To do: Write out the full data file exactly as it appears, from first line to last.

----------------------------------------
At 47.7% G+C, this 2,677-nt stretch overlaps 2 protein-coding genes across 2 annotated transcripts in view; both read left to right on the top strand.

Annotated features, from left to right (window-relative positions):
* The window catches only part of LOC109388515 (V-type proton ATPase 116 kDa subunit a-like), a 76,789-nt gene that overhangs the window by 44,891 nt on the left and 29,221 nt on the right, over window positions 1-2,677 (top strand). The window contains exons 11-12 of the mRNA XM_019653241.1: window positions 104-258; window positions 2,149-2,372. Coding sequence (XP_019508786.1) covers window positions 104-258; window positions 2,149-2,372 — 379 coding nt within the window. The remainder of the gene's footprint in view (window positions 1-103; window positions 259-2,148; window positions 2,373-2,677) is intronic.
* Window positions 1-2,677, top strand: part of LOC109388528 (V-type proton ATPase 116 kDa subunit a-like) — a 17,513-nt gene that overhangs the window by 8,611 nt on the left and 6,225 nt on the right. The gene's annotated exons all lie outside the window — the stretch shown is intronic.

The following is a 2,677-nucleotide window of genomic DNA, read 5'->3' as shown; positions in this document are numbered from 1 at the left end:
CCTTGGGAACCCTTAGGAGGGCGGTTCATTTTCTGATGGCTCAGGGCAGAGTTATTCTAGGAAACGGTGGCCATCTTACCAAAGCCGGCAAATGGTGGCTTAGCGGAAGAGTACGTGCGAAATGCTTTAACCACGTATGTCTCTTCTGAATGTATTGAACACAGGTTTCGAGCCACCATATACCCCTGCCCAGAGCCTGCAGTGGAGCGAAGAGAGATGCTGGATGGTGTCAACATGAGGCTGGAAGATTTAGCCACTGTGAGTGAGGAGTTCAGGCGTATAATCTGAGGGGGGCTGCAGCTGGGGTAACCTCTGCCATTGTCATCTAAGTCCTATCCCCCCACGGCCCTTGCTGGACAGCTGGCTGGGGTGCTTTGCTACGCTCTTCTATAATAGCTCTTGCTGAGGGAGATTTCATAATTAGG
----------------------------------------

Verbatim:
At 47.7% G+C, this 2,677-nt stretch overlaps 2 protein-coding genes across 2 annotated transcripts in view; both read left to right on the top strand.

Annotated features, from left to right (window-relative positions):
* The window catches only part of LOC109388515 (V-type proton ATPase 116 kDa subunit a-like), a 76,789-nt gene that overhangs the window by 44,891 nt on the left and 29,221 nt on the right, over window positions 1-2,677 (top strand). The window contains exons 11-12 of the mRNA XM_019653241.1: window positions 104-258; window positions 2,149-2,372. Coding sequence (XP_019508786.1) covers window positions 104-258; window positions 2,149-2,372 — 379 coding nt within the window. The remainder of the gene's footprint in view (window positions 1-103; window positions 259-2,148; window positions 2,373-2,677) is intronic.
* Window positions 1-2,677, top strand: part of LOC109388528 (V-type proton ATPase 116 kDa subunit a-like) — a 17,513-nt gene that overhangs the window by 8,611 nt on the left and 6,225 nt on the right. The gene's annotated exons all lie outside the window — the stretch shown is intronic.

The following is a 2,677-nucleotide window of genomic DNA, read 5'->3' as shown; positions in this document are numbered from 1 at the left end:
CCTTGGGAACCCTTAGGAGGGCGGTTCATTTTCTGATGGCTCAGGGCAGAGTTATTCTAGGAAACGGTGGCCATCTTACCAAAGCCGGCAAATGGTGGCTTAGCGGAAGAGTACGTGCGAAATGCTTTAACCACGTATGTCTCTTCTGAATGTATTGAACACAGGTTTCGAGCCACCATATACCCCTGCCCAGAGCCTGCAGTGGAGCGAAGAGAGATGCTGGATGGTGTCAACATGAGGCTGGAAGATTTAGCCACTGTGAGTGAGGAGTTCAGGCGTATAATCTGAGGGGGGCTGCAGCTGGGGTAACCTCTGCCATTGTCATCTAAGTCCTATCCCCCCACGGCCCTTGCTGGACAGCTGGCTGGGGTGCTTTGCTACGCTCTTCTATAATAGCTCTTGCTGAGGGAGATTTCATAATTAGG